She decided to travel more than 160 miles to deliver at Old Mutare Mission Hospital. “I did not regret my choice. The welcome and treatment were out of this world,” Sibanda said. “I am so glad I gave birth to a bouncing baby boy … in a friendly and faith-based environment.”
Dr. Larry Tanyanyiwa, medical superintendent of United Methodist Nyadire Mission Hospital, said nurses and doctors at the facility did not join the ongoing strikes because as a faith-based institution, they have an obligation to serve those in the margins.
“Most if not all survive from peasant farming activities and cannot afford basic health care,” he said. “We live in that community serving the poor and we are part and parcel of that same community as a United Methodist Church family and we cannot go on strike, leaving them unattended.”
He said despite facing the same compensation challenges — the government pays the salaries at mission hospitals — Nyadire’s motto remains the same: “Put the patient first against all other things,” Tanyanyiwa said.
Even before the coronavirus, many in Zimbabwe were facing acute food shortages caused by persistent droughts, natural disasters and economic turmoil. The United Nations’ World Food Program estimates that the number of food-insecure people in the southern African nation is expected to surge by almost 50% by the end of the year, to 8.6 million.
Nyadire Hospital employees have benefitted from the mission’s partnership with The Nyadire Connection, an all-volunteer group founded by individuals from a network of United Methodist churches in Pittsburgh. The group has been providing food relief to more than 400 families during the pandemic and is working to raise an additional $45,000 so that it can continue to distribute food bundles from November through April.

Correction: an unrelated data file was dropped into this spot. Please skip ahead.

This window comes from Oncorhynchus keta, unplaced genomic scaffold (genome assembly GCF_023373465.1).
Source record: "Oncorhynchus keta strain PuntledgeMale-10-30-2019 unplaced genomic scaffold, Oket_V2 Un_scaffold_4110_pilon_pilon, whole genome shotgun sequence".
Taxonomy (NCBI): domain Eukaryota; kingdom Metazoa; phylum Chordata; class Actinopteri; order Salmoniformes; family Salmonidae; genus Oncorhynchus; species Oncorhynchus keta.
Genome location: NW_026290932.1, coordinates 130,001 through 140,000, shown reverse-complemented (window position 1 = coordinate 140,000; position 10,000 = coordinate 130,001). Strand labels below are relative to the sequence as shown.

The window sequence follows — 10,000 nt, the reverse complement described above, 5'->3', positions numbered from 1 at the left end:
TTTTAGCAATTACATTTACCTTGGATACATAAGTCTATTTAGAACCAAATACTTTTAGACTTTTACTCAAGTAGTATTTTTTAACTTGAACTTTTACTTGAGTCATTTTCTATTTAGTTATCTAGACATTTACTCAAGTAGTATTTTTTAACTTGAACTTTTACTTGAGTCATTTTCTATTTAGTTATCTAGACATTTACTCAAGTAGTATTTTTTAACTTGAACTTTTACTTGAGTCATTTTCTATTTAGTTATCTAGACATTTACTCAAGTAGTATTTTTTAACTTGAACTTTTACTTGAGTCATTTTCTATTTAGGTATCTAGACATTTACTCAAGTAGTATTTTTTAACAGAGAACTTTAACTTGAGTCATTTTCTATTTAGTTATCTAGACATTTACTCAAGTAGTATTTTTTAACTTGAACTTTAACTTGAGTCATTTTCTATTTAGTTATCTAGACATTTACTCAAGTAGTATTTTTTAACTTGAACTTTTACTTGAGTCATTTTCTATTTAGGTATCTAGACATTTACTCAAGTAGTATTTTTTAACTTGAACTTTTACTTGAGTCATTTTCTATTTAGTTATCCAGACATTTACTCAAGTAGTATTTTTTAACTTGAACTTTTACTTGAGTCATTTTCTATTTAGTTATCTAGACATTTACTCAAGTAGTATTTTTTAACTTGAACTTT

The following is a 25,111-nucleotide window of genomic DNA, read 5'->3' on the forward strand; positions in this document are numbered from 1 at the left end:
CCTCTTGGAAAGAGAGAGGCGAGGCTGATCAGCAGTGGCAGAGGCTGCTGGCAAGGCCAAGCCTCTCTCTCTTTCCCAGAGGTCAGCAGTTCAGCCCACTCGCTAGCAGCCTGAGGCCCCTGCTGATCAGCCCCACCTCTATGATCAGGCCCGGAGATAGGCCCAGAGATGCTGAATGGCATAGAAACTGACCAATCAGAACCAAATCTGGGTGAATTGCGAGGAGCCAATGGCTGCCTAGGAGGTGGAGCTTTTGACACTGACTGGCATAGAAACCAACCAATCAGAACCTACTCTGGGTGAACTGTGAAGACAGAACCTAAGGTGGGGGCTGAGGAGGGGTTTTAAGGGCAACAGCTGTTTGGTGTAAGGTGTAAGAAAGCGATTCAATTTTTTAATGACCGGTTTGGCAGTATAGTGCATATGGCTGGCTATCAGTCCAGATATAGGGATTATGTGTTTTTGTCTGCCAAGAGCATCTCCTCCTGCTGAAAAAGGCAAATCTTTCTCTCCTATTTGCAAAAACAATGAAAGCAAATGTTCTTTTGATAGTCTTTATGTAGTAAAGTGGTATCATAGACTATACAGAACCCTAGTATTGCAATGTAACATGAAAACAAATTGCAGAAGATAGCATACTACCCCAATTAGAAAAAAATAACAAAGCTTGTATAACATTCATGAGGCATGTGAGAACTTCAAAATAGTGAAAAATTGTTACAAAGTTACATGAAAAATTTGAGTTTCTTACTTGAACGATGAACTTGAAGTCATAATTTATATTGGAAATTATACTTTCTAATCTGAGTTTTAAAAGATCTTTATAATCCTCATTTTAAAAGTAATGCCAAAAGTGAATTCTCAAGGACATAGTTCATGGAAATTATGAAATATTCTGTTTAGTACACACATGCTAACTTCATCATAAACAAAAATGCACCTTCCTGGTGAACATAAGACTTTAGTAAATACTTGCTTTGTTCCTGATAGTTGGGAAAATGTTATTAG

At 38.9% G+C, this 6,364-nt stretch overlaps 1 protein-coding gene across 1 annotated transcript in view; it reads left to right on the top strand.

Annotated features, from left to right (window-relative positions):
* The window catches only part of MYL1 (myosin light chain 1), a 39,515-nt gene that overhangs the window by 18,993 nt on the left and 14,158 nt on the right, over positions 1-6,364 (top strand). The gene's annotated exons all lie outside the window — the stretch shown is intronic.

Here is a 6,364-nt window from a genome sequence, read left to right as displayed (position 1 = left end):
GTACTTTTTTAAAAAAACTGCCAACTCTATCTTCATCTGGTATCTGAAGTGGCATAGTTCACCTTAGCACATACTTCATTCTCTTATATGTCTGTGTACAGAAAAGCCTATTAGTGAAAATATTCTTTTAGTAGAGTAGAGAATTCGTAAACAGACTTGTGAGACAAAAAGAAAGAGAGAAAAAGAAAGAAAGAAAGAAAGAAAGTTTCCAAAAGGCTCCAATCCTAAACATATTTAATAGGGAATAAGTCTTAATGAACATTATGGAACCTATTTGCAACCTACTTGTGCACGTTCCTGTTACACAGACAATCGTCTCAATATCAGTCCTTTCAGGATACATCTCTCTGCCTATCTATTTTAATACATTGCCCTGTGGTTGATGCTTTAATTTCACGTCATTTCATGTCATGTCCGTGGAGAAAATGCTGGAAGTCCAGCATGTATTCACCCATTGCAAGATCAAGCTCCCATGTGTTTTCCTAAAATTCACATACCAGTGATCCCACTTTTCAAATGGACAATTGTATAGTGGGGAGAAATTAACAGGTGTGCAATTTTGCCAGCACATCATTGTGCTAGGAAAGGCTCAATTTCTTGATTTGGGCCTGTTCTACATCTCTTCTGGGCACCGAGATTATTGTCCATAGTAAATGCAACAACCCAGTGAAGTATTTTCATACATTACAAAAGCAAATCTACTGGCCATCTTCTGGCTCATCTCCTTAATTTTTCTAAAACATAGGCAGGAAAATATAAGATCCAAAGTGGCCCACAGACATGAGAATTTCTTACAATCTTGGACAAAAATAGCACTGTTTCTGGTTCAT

“The basic foodstuffs (have helped) alleviate the hunger which is currently being experienced by the whole nation because of the drought and the COVID-19 pandemic,” Tanyanyiwa said. “The food relief package has also motivated the hospital staff to stay at work.”
He said the same package has been extended to staff at the six Nyadire satellite clinics, where workers have remained on the job.
Tanyanyiwa said the mission hospital also received personal protective equipment from a variety of church partners, including the Zimbabwe Council of Churches.
Abigail Kapfunde, senior tutor-in-charge of Nyadire Nursing School, attributes the commitment of the mission’s doctors and nurses to their faith and upbringing. She said students learn about the Bible and the church’s Social Principles during their training.
“The exposure to a religious environment … has given them every reason to continue saving lives even if the working conditions are unfavorable,” Kapfunde said.
Nurse Agnes Chicheko, a graduate of the school, agreed.
“This means I should consider helping the sick first before anything else. This is why you see me at times leaving my plate of food rushing to attend to the sick,” she said. “In the Social Principles, we were taught that we are complementing God's work in restoring life to his people.”
Chicheko recalled meeting Bishop Nhiwatiwa at her 2016 graduation and said she keeps his words close to her heart as she continues to work during these difficult times.
“He said, ‘Demonstrate that you were trained at a mission hospital. People should not ask, but your actions should speak louder than words.’”
Chingwe is a communicator for the Zimbabwe East Conference.